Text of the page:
That’s really the gist of this whole thing.  Can’t even deep dive into it because the concept is simple to explain, but the challenge is putting it into practice.  Just sit back and think of a type of magic that you haven’t seen much of before.  If you aren’t sure about something then research it to see what its properties are.  I know, chemistry is the most hated science of high school. (Don’t get cocky, physics! You come in second only because most people get to opt out of you.)  Anyway, the more you learn about something, the newer types of spells that you can figure out.  It doesn’t have to be much, but enough to add some versatility to the new school.  After that, let the magic fly.

About Charles Yallowitz

Charles E. Yallowitz was born, raised, and educated in New York. Then he spent a few years in Florida, realized his fear of alligators, and moved back to the Empire State. When he isn't working hard on his epic fantasy stories, Charles can be found cooking or going on whatever adventure his son has planned for the day. 'Legends of Windemere' is his first series, but it certainly won't be his last.
This entry was posted in Thoughts and tagged , , , , , , , , . Bookmark the permalink.

16 Responses to Magic Schools Beyond the Norm

  1. I’m a big believer in trying new things when it comes to magic. You have some here that I hadn’t thought about, and that’s wonderful.

    Liked by 1 person

  2. noelleg44 says:

    I’ve never watched an anime – I’ll see if I can find one on Hulu.

    Liked by 1 person

  3. These are great tips for the fantasy writer. Let the magic fly.


  4. L. Marie says:

    Great tips! I hope you cover this in your fantasy writing book!

    When I read the post, I thought of magic schools currently in books and on shows like The Magicians, Wednesday, and in books (though The Magicians is based on a book), which seem to feature Harry Potter-like boarding school situations. Like Naomi Novik’s Deadly Education series. Any thoughts on those?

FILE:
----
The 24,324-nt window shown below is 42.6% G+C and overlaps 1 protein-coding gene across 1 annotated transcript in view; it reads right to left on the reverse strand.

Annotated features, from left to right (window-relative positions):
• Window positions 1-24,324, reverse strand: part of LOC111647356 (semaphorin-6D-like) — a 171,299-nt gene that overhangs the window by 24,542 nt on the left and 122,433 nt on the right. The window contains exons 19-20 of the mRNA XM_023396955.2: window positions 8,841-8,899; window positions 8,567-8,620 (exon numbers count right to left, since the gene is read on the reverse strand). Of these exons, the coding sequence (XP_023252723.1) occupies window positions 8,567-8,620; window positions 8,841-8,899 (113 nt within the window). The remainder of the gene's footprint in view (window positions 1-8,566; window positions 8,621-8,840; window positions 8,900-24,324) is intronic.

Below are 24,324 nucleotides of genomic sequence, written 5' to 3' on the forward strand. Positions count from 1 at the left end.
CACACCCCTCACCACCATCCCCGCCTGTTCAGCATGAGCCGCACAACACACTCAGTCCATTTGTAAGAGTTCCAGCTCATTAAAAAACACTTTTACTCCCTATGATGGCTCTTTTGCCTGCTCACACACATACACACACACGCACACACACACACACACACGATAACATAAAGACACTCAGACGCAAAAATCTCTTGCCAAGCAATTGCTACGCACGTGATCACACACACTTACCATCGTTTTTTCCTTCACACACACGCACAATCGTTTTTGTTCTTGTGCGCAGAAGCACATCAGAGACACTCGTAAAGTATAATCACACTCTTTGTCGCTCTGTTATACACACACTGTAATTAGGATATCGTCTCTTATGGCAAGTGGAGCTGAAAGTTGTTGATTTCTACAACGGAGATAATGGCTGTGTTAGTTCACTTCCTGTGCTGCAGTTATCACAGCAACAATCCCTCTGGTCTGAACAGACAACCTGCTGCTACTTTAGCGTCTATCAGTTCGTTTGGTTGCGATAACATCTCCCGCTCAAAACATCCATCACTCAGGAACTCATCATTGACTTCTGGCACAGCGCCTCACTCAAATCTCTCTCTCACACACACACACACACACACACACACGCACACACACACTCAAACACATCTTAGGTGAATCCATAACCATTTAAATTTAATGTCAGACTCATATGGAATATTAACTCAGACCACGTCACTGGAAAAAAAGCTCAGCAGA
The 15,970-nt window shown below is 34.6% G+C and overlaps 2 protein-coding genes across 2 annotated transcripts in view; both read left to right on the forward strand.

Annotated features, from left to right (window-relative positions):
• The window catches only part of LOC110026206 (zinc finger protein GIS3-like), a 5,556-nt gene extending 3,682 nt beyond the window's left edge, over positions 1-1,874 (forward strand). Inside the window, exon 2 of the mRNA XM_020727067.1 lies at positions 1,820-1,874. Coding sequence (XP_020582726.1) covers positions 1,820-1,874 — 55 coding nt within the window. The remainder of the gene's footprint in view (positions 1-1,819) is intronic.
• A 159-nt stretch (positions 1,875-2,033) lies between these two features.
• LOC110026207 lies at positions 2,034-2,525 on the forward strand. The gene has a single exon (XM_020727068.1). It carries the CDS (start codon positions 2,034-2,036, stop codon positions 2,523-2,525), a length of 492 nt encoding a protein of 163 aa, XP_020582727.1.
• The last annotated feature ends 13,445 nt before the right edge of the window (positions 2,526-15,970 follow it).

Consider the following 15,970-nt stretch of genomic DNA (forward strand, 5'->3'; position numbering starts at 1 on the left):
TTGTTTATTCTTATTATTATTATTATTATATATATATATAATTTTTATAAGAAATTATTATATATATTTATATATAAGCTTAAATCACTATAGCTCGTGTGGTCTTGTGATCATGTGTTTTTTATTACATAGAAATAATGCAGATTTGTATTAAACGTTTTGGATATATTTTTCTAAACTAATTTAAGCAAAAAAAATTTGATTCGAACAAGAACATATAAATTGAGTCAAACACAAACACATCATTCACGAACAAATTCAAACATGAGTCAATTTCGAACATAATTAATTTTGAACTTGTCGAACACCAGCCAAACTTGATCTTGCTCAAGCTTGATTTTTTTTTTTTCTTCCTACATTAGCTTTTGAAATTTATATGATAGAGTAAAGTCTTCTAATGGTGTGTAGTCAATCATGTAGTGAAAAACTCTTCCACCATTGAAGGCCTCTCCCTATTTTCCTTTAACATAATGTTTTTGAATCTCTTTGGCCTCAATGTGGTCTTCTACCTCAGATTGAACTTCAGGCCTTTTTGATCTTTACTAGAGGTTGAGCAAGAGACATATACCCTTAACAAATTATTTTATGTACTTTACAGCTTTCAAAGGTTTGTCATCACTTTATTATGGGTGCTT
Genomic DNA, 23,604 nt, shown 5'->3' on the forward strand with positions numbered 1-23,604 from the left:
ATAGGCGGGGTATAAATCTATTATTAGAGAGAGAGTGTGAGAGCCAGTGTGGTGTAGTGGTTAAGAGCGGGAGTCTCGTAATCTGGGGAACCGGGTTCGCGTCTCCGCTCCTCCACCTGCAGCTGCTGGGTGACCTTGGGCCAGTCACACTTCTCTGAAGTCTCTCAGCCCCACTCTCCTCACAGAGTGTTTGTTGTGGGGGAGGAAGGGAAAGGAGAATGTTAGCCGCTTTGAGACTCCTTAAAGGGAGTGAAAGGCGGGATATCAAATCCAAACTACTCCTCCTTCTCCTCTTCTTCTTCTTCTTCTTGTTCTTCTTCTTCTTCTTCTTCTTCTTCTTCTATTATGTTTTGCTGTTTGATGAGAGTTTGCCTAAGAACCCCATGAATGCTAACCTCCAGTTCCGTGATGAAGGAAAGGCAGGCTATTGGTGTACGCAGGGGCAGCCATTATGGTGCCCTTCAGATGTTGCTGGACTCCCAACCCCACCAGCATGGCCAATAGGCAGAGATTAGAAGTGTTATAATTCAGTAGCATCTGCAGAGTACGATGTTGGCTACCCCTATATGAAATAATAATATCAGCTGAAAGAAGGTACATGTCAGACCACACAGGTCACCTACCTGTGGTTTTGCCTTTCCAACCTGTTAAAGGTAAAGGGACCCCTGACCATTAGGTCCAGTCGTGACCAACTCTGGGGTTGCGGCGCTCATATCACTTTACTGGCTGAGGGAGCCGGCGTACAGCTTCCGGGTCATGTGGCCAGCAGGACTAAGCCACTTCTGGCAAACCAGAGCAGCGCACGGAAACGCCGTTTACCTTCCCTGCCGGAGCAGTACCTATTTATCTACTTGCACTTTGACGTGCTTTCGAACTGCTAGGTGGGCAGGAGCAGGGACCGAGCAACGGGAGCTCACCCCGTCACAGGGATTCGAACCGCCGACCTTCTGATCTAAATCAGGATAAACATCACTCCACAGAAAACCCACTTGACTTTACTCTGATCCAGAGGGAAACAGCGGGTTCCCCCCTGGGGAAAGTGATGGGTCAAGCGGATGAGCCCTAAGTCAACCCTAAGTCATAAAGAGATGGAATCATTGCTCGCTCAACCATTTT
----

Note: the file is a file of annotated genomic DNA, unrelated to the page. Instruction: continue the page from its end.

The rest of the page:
• I didn’t really go into it that much. Most of that book is more general while this is fairly specific. Maybe I’ll be able to publish it one day.

      I didn’t really think of Wednesday as a school of magic. Felt more like a boarding school for non-human species and those with special powers. Closer to Xavier’s School for the Gifted than Hogwarts. I’m trying to remember how varied the magic was in The Magicians. I remember mostly illusions and rituals.

      Liked by 1 person

      • L. Marie says:

        There are other books like The Nevermoor series by Jessica Townsend (The Trials of Morrigan Crow being the first book), Amari and the Night Brothers (B.B, Alston), The Wizard Heir by Cinda Williams Chima.


  5. I do enjoy having something that seems innocuous become much more powerful.

    Liked by 1 person

  6. V.M.Sang says:

    This is a challenge, Charles. I need to put my mind to it. I have a stalled novel and perhaps I can come up with something along these lines to kick-start it again. Many thanks.

    Liked by 1 person

  7. Great post – a lot of inspiration here! I use a mixture of traditional and chaos magic in my writing. With chaos magic, anything goes!


Leave a Reply

Fill in your details below or click an icon to log in: Logo

You are commenting using your account. Log Out /  Change )

Twitter picture

You are commenting using your Twitter account. Log Out /  Change )

Facebook photo

You are commenting using your Facebook account. Log Out /  Change )

Connecting to %s